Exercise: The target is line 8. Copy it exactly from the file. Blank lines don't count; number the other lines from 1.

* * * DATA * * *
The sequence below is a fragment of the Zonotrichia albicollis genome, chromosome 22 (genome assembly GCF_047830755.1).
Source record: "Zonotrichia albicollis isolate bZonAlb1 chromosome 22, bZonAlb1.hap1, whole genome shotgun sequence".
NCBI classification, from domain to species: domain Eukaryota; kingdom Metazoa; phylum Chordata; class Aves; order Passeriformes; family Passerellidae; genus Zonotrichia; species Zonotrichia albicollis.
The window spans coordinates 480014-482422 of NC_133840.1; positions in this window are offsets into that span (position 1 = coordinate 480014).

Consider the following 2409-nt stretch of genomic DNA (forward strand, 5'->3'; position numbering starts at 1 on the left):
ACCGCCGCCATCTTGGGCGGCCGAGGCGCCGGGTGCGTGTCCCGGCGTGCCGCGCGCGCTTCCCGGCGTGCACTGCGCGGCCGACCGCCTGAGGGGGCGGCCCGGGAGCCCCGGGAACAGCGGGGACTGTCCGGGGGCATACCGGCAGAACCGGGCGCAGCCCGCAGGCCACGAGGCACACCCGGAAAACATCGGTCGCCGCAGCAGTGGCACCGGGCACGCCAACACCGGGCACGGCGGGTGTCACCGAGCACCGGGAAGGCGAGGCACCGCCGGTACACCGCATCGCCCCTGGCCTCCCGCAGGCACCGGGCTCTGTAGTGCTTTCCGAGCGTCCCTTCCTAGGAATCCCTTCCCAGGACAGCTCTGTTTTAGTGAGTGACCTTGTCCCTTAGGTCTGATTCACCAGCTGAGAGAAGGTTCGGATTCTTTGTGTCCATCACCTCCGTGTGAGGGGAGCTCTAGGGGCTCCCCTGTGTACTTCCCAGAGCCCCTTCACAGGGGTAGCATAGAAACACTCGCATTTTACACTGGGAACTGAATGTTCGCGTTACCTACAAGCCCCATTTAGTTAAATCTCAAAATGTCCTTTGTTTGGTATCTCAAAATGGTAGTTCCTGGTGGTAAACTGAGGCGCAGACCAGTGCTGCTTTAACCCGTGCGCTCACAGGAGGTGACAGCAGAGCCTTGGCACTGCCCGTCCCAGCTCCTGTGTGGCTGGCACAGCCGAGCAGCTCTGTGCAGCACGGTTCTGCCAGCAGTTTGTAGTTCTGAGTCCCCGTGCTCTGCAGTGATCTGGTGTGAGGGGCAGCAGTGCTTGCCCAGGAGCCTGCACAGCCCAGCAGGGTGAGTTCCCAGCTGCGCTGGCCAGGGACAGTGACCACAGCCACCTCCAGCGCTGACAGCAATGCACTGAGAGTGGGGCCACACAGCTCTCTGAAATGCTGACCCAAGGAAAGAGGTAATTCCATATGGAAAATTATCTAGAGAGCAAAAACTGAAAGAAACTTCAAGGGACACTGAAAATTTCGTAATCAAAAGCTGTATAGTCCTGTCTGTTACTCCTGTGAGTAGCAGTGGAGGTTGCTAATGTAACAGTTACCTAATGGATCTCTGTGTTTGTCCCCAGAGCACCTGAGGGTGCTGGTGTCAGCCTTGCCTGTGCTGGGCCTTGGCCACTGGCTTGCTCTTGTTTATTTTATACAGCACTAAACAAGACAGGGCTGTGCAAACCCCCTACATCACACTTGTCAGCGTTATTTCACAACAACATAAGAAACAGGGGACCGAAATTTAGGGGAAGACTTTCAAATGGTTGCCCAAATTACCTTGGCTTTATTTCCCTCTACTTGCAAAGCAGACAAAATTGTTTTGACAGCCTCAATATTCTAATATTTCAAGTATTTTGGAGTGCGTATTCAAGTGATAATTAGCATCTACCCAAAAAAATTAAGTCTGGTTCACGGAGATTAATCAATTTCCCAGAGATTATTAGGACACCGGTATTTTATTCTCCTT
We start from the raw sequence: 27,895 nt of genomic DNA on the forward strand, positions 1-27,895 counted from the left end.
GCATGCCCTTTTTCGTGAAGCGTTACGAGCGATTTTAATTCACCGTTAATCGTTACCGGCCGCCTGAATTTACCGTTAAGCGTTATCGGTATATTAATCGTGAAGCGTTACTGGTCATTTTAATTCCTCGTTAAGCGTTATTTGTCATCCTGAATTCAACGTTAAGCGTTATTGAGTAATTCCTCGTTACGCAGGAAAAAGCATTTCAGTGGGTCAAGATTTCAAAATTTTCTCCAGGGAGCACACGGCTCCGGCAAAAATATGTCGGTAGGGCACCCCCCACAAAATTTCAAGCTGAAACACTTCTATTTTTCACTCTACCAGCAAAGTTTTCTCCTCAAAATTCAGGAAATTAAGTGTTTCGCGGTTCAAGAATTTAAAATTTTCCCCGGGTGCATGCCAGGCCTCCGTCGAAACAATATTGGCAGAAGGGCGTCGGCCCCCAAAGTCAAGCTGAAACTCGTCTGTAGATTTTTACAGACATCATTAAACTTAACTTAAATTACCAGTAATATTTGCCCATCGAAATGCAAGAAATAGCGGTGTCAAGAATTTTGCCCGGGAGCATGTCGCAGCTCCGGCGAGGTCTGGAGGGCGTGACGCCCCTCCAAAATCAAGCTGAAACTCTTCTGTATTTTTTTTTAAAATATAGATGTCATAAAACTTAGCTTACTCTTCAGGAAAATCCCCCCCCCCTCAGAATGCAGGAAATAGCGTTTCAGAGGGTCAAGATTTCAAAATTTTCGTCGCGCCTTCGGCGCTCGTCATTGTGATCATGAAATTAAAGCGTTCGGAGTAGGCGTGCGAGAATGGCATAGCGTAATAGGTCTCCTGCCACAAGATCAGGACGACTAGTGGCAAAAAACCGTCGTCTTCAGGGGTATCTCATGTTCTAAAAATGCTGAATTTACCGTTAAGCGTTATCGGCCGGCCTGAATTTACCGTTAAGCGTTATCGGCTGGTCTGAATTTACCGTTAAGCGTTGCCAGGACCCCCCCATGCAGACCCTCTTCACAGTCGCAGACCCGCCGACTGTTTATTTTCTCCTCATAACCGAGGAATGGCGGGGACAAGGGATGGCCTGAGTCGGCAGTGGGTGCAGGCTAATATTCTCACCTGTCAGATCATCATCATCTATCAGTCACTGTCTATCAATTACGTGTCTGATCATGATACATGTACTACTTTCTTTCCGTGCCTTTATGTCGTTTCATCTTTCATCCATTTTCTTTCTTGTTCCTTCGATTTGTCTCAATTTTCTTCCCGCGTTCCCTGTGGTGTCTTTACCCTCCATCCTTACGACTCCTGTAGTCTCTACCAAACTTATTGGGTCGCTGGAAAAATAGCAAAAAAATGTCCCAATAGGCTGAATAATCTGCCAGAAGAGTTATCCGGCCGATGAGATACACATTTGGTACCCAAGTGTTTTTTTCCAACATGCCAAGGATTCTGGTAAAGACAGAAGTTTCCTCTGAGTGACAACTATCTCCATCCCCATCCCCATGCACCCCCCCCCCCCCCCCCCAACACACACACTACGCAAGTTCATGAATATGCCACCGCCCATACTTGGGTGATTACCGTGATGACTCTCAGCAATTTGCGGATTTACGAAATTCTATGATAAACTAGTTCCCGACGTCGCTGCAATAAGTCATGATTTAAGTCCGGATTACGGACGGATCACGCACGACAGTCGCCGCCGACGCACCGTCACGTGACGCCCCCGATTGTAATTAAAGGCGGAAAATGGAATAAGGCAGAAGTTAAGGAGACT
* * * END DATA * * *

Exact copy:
GCATGCCCTTTTTCGTGAAGCGTTACGAGCGATTTTAATTCACCGTTAATCGTTACCGGCCGCCTGAATTTACCGTTAAGCGTTATCGGTATATTAATCGTGAAGCGTTACTGGTCATTTTAATTCCTCGTTAAGCGTTATTTGTCATCCTGAATTCAACGTTAAGCGTTATTGAGTAATTCCTCGTTACGCAGGAAAAAGCATTTCAGTGGGTCAAGATTTCAAAATTTTCTCCAGGGAGCACACGGCTCCGGCAAAAATATGTCGGTAGGGCACCCCCCACAAAATTTCAAGCTGAAACACTTCTATTTTTCACTCTACCAGCAAAGTTTTCTCCTCAAAATTCAGGAAATTAAGTGTTTCGCGGTTCAAGAATTTAAAATTTTCCCCGGGTGCATGCCAGGCCTCCGTCGAAACAATATTGGCAGAAGGGCGTCGGCCCCCAAAGTCAAGCTGAAACTCGTCTGTAGATTTTTACAGACATCATTAAACTTAACTTAAATTACCAGTAATATTTGCCCATCGAAATGCAAGAAATAGCGGTGTCAAGAATTTTGCCCGGGAGCATGTCGCAGCTCCGGCGAGGTCTGGAGGGCGTGACGCCCCTCCAAAATCAAGCTGAAACTCTTCTGTATTTTTTTTTAAAATATAGATGTCATAAAACTTAGCTTACTCTTCAGGAAAATCCCCCCCCCCTCAGAATGCAGGAAATAGCGTTTCAGAGGGTCAAGATTTCAAAATTTTCGTCGCGCCTTCGGCGCTCGTCATTGTGATCATGAAATTAAAGCGTTCGGAGTAGGCGTGCGAGAATGGCATAGCGTAATAGGTCTCCTGCCACAAGATCAGGACGACTAGTGGCAAAAAACCGTCGTCTTCAGGGGTATCTCATGTTCTAAAAATGCTGAATTTACCGTTAAGCGTTATCGGCCGGCCTGAATTTACCGTTAAGCGTTATCGGCTGGTCTGAATTTACCGTTAAGCGTTGCCAGGACCCCCCCATGCAGACCCTCTTCACAGTCGCAGACCCGCCGACTGTTTATTTTCTCCTCATAACCGAGGAATGGCGGGGACAAGGGATGGCCTGAGTCGGCAGTGGGTGCAGGCTAATATTCTCACCTGTCAGATCATCATCATCTATCAGTCACTGTCTATCAATTACGTGTCTGATCATGATACATGTACTACTTTCTTTCCGTGCCTTTATGTCGTTTCATCTTTCATCCATTTTCTTTCTTGTTCCTTCGATTTGTCTCAATTTTCTTCCCGCGTTCCCTGTGGTGTCTTTACCCTCCATCCTTACGACTCCTGTAGTCTCTACCAAACTTATTGGGTCGCTGGAAAAATAGCAAAAAAATGTCCCAATAGGCTGAATAATCTGCCAGAAGAGTTATCCGGCCGATGAGATACACATTTGGTACCCAAGTGTTTTTTTCCAACATGCCAAGGATTCTGGTAAAGACAGAAGTTTCCTCTGAGTGACAACTATCTCCATCCCCATCCCCATGCACCCCCCCCCCCCCCCCCCAACACACACACTACGCAAGTTCATGAATATGCCACCGCCCATACTTGGGTGATTACCGTGATGACTCTCAGCAATTTGCGGATTTACGAAATTCTATGATAAACTAGTTCCCGACGTCGCTGCAATAAGTCATGATTTAAGTCCGGATTACGGACGGATCACGCACGACAGTCGCCGCCGACGCACCGTCACGTGACGCCCCCGATTGTAATTAAAGGCGGAAAATGGAATAAGGCAGAAGTTAAGGAGACT